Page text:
His PER is still very low (9.22), the scoring still spotty (save a 17 point effort against Portland, Blake hasn't scored more than eight in any game this month), and outside shooting not where it needs to be (toss out his five triples in six tries against the Blazers, and he's 5-of-24 in February). Still, while the numbers aren't uniformly great, the Lakers need Blake in the lineup. Badly. When he missed 13 games with a rib injury, the Lakers went 6-7. With him available, they're 14-7.

There were signs at the start of the season Blake was getting more aggressive, putting up eight or nine shots in eight of his first 12 games. Since returning from the injury, only once. That has to change. While his availability makes a massive difference for the Lakers (particularly given the alternatives), Blake needs to be more productive more consistently for the team to succeed.


Troy Murphy

There are things Murphy can't do. Defend with a great deal of success, for example. He's not a point-forward type, either. But he can rebound, and he can hit 3-pointers, and he's doing both in L.A.. While his rebounding rate per minute isn't what it was during his best seasons, Murphy still gets after the glass and more importantly, is stretching the floor. 43 percent overall, including 17-of-34 since January 29. Not surprisingly, Murphy's playing time has gone up with his accuracy.

Not a perfect player, but for $1.3 million, he's money well spent.


Andrew Goudelock

That the Lakers have so badly needed it is a discussion for another day, but Goudelock's play has to win the award for Best Unexpected Contribution. Particularly because in a normal year where the Lakers get a real preseason and a chance to adequately address their guard situation over the summer, Goudelock might not have made the team. Not quite Jeremy Lin, but it's a good story nonetheless. He's undersized and an ordinary NBA athlete, but has a good stroke from 3, a great floater in the lane, and the confidence to use both. It's not ideal, but nobody else on the bench has the ability to put the ball on the floor with the express purpose of creating a shot for himself, or failing that, a teammate.

Playing time has been thinner since Blake returned, but Goudelock has provided a real boost.


Jason Kapono

Gary A. Vasquez/US Presswire

Troy Murphy has started to can triples with consistency.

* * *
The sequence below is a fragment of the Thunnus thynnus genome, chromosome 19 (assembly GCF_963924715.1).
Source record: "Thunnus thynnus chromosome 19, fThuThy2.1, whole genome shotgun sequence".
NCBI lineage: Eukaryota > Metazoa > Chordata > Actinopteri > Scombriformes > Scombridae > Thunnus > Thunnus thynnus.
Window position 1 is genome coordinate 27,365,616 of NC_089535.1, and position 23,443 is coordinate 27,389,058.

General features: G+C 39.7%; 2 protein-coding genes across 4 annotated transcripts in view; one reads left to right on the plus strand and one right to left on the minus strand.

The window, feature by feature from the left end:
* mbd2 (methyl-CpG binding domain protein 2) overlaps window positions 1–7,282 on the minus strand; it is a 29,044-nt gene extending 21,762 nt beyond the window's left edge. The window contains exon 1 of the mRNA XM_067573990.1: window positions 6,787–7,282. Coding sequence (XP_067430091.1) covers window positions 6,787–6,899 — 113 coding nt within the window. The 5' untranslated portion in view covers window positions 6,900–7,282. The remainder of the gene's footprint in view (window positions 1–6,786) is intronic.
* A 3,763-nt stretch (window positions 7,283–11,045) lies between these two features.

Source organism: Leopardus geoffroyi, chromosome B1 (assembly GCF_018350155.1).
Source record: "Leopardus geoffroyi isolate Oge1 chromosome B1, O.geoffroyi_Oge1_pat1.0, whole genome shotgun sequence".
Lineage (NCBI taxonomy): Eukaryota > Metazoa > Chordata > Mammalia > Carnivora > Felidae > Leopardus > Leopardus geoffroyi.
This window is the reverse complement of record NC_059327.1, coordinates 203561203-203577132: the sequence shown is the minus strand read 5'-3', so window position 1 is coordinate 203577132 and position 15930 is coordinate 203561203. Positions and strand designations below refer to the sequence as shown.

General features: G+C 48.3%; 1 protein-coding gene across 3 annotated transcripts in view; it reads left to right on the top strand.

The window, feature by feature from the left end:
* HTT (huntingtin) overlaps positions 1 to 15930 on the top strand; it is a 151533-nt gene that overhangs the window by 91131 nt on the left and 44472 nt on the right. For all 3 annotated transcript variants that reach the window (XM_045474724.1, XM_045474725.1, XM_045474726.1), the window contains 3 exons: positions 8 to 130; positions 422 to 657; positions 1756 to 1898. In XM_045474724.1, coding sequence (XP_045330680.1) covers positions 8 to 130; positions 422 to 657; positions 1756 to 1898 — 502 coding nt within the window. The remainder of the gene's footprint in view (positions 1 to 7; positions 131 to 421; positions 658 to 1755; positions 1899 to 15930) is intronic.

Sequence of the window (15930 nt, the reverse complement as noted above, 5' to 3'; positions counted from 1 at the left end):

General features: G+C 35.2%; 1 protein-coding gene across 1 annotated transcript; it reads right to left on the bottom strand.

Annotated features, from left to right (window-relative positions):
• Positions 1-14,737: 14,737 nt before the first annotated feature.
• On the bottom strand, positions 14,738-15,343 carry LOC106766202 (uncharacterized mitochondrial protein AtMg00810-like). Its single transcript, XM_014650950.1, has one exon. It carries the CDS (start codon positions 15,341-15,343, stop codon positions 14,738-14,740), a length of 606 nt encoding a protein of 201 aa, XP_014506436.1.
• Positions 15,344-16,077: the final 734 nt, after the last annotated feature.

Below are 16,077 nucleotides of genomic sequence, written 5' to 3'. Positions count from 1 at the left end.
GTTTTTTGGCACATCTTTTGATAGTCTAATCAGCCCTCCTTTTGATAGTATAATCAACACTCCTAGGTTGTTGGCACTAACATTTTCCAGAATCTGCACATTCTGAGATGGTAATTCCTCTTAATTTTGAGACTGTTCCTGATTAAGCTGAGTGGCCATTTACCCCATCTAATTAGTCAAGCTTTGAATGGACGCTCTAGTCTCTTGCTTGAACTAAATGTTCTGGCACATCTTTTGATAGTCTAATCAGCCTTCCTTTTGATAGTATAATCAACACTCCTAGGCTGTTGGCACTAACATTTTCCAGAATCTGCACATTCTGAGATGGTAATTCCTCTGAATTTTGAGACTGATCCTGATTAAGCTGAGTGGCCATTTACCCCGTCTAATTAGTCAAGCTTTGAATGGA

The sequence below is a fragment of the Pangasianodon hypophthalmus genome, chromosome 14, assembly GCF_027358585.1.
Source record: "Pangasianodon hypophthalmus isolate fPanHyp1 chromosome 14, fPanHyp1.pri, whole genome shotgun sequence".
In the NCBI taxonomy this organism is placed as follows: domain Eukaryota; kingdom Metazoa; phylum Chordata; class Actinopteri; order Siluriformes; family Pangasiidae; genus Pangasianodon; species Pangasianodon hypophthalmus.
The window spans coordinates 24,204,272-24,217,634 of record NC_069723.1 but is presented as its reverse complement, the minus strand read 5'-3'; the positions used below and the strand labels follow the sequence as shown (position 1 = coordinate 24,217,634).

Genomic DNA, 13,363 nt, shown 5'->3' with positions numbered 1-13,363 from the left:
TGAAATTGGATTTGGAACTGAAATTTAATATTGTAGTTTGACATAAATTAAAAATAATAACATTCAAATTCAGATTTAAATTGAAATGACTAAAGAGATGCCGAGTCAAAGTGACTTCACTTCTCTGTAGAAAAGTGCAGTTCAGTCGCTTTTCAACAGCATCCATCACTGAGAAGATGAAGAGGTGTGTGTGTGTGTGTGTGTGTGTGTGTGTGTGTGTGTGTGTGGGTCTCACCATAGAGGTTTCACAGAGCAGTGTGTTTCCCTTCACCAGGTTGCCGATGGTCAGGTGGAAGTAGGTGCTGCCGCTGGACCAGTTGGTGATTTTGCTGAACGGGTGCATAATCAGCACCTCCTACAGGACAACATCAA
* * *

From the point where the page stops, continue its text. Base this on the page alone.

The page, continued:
Kapono arrived as a potentially cheap source of badly needed 3-point shooting, but given his current percentage from downtown (30.8), put politely the plan hasn't worked. Consistent playing time for the former Bruin has been hard to come by, making it difficult to find a rhythm, and without teammates able to penetrate and kick to him, the Lakers don't have the right mix of players to effectively use him, anyway.

I've watched the guy bury triple after triple in pregame warmups or after practice. It seems like he can still do it, under the right circumstances. Or maybe not. Without changes in the roster's composition, we may never know.


Josh McRoberts

Things sure got off to a promising start, didn't they? McRoberts averaged over 20 minutes through the first six games, adding energy, activity, a little weakside shot blocking, and so on. Then a sprained big toe cost him most of seven games, sucked a little wind from McRoberts' sail. After Brown decided he needed a floor stretcher and better scorer (Murphy) on the floor with the second unit, the went totally limp. Since seeing 16 minutes of burn against the Bucks on January 28th, McRoberts has played 10 minutes exactly zero times since.

I'm a fan of what he brings, but right now finding time for him to bring it isn't easy.


Luke Walton

Only twice this season has Walton played more than six minutes. In one of those games (26 minutes against Phoenix on Jan. 10) he was solid, adding six points, eight rebounds, and three assists. But like I said, he's played more than six minutes twice. Can't say he's played poorly or well. He hasn't played.


Devin Ebanks

After a bang up camp and preseason, he won the starting gig. In four games, Ebanks averaged five points, three rebounds, and a dime in 20 minutes of burn. Then Barnes took his gig, effectively eliminating any avenue for playing time. Now, he's in the D-League, which at the very least keeps him from stagnating.

It's still easy to believe in Ebanks' long term potential, but for the time being, as long as MWP is in the rotation (and he is), the second year forward won't be.


Darius Morris

Perhaps nothing in the NBA is tougher than stepping in as a rookie and manning the point on a veteran team with high expectations. When Blake went down, Morris had to play. Big picture, it's easy to see why the Lakers like him. Morris has lead guard instincts, moves smoothly, and particularly in the open court shows good vision.

Still, in terms of running an NBA offense, Morris was for the most part understandably overmatched, struggling with reads and delivering turnovers as frequently as assists.